[Co(H2O)6]2+ (aq) + 4 Cl– (aq) → [CoCl4]2- (aq) + 6 H2O (I)
Cobalt metal dissolves slowly in dilute sulphuric acid, and forming aquated solutions containing the Co(II) ion together with hydrogen gas, he actual occurrence of Co(II) in aqueous solution is as the complex ion [Co(OH2)6]2+.
Co (s) + H2SO4 (aq) → Co2+ (aq) + SO42- (aq) + H2 (g)
Co(II) reacts with HCl(aq) under strongly acidic conditions, and forming tetrahedral chloro complexes:
[Co(H2O)6]2+ (aq) + 4 Cl– (aq) → [CoCl4]2- (aq) [deep blue] + 6 H2O (I)
Naming: German: kobalt or kobold (evil spirit); Greek: cobalos (mines).
Discovery and first isolation: Georg Brandt (1735) in Stockholm Sweden
Cobalt can be magnetized (like iron), so it is used to make magnets, It is alloyed with iron, nickel and other metals to make Alnico (Al, Ni, Co), an alloy of unusual magnetic strength with many important uses.
Stellite alloys (containing cobalt, chromium, and tungsten) are used for high-speed, heavy-duty, high temperature cutting tools, and dies.
Other alloys of cobalt are used in magnetic steels, stainless steels, and in jet turbine and gas turbine generators (where high-temperature strength is important).
The metal is used in electroplating because of its attractive appearance, hardness and resistance to corrosion or oxidation.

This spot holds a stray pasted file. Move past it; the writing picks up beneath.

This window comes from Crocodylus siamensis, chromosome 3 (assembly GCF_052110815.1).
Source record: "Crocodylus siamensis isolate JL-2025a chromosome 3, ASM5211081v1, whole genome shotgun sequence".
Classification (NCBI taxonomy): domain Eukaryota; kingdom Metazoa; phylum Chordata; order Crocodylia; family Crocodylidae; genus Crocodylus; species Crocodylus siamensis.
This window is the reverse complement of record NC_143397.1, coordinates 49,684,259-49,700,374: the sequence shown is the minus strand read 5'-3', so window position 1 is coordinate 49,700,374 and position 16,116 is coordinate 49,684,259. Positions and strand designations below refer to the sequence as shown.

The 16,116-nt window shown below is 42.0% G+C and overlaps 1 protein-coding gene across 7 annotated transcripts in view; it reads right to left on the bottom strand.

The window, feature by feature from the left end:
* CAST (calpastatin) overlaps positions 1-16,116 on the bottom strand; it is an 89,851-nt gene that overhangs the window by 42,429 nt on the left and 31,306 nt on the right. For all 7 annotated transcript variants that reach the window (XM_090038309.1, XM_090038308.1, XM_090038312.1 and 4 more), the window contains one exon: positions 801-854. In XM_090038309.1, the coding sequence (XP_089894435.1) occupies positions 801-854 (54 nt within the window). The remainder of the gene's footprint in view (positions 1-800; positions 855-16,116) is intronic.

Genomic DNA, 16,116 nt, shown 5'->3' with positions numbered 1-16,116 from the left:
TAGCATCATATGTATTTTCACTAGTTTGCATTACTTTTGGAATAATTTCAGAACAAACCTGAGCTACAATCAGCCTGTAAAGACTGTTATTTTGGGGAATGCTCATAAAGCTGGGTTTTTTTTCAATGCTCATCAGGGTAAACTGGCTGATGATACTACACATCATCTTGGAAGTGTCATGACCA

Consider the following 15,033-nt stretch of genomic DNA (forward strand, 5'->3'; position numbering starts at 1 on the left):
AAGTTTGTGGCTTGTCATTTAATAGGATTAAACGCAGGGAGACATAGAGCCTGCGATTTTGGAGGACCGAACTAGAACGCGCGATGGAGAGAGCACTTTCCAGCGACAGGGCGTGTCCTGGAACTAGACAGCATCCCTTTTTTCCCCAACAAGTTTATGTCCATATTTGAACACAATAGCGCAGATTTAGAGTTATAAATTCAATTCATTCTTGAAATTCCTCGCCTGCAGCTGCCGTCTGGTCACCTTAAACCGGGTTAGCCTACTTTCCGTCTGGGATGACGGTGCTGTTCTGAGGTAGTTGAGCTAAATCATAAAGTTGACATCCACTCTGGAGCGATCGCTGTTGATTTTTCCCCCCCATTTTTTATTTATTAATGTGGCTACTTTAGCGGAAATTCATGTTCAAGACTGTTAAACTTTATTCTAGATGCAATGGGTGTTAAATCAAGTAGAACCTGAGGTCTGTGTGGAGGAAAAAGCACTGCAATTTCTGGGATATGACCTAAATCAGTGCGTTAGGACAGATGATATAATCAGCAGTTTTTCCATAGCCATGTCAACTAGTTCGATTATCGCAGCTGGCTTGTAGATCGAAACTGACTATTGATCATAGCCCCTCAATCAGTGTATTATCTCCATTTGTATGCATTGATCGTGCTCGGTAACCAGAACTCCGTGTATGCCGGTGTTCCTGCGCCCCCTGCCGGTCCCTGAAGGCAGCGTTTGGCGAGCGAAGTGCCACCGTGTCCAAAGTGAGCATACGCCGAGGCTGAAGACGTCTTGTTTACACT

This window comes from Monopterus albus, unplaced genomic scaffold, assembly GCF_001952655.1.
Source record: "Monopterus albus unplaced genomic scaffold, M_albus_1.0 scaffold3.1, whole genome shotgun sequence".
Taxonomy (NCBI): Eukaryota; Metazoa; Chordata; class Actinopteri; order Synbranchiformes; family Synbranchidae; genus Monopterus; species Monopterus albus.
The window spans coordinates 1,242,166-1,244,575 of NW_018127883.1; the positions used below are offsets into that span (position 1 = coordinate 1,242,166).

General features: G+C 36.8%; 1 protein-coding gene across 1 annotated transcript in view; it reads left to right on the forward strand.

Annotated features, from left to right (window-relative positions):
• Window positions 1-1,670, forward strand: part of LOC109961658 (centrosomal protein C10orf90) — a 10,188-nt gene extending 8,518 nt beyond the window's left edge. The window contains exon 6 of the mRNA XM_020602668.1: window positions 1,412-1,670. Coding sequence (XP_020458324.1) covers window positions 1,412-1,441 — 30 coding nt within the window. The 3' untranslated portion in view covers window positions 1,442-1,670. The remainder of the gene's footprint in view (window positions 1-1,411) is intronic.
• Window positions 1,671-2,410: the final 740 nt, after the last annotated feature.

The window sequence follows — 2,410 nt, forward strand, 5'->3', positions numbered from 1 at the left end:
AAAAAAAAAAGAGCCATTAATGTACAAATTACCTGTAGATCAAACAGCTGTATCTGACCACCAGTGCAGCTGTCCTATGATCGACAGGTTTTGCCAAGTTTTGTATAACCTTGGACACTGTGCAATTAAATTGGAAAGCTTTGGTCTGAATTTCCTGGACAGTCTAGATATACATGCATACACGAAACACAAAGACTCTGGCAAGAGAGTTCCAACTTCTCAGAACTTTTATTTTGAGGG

Cobalt salts have been used for centuries to produce brilliant and permanent blue colours in paint, porcelain (a white vitrified translucent ceramic), glass, tiles, pottery and enamels.
Its rich blue colour is also known as Sèvres blue and Thénard blue.
A aqueous solution of the cobalt chloride (CoCl2) with added glycerol is almost colourless (very pale pink) , and it was used to write secret massages, It is also popular as invisible ink.
It would read by simply heated the paper and the hidden writing appeared, Because the heating drove off the water and glycerol molecules that surround the cobalt, and chloride ions moved in to take their place, giving dark blue CoCl42- ions.
Cobalt carefully used in the form of the chloride (CoCl2), sulfate (CoSO4), acetate (Co(CH3COO)2) , or nitrate (Co(NO3)2) has been found effective in correcting a certain mineral deficiency disease in animals.
Biological role of Cobalt
Cobalt is essential to the metabolism of all animals, and It forms part of the active site of vitamin B12.
The amount we need is very small, and an uptake of 0.20 mg/kg a day (body contains only about 1 milligram) is recommended because they have no other source of vitamin B12.
In large doses of cobalt is carcinogenic.
Cobalt-60 is a radioactive isotope, and It is an important source of gamma-rays.
It is widely used in cancer treatment, to irradiate food to preserve it, and as a tracer and for radiotherapy.
Abundance of Cobalt
Cobalt is found in the minerals Cobaltite (CoAsS), Skutterudite (CoAs3)and Erythrite (Co3(AsO4)2·8H2O), and is often associated with nickel, silver, lead, copper, and iron ores, from which it is formed as a by-product of refining.
It is also present in meteorites.
The U.S. Geological Survey has announced that the bottom of the north central Pacific Ocean may have a huge reserve of several transition metals (including many tonnes of cobalt) deposits on the floors of the deepest in water close to the the Hawaiian Islands and other U.S. Pacific territories.
Annual world wide production is around 2,00,000 metric tons, and World wide Reserve is around 7,100,000 metric tons.
0.0003% (In Universe)
0.059% (In Meteorites)
0.0004% (In Sun)
0.003% (In Earth’s Crust)
8×10-9% (In Oceans)
2×10-6% (In Humans)
World’s Top 3 producers of Cobalt
World’s Top 3 Reserve holders of Cobalt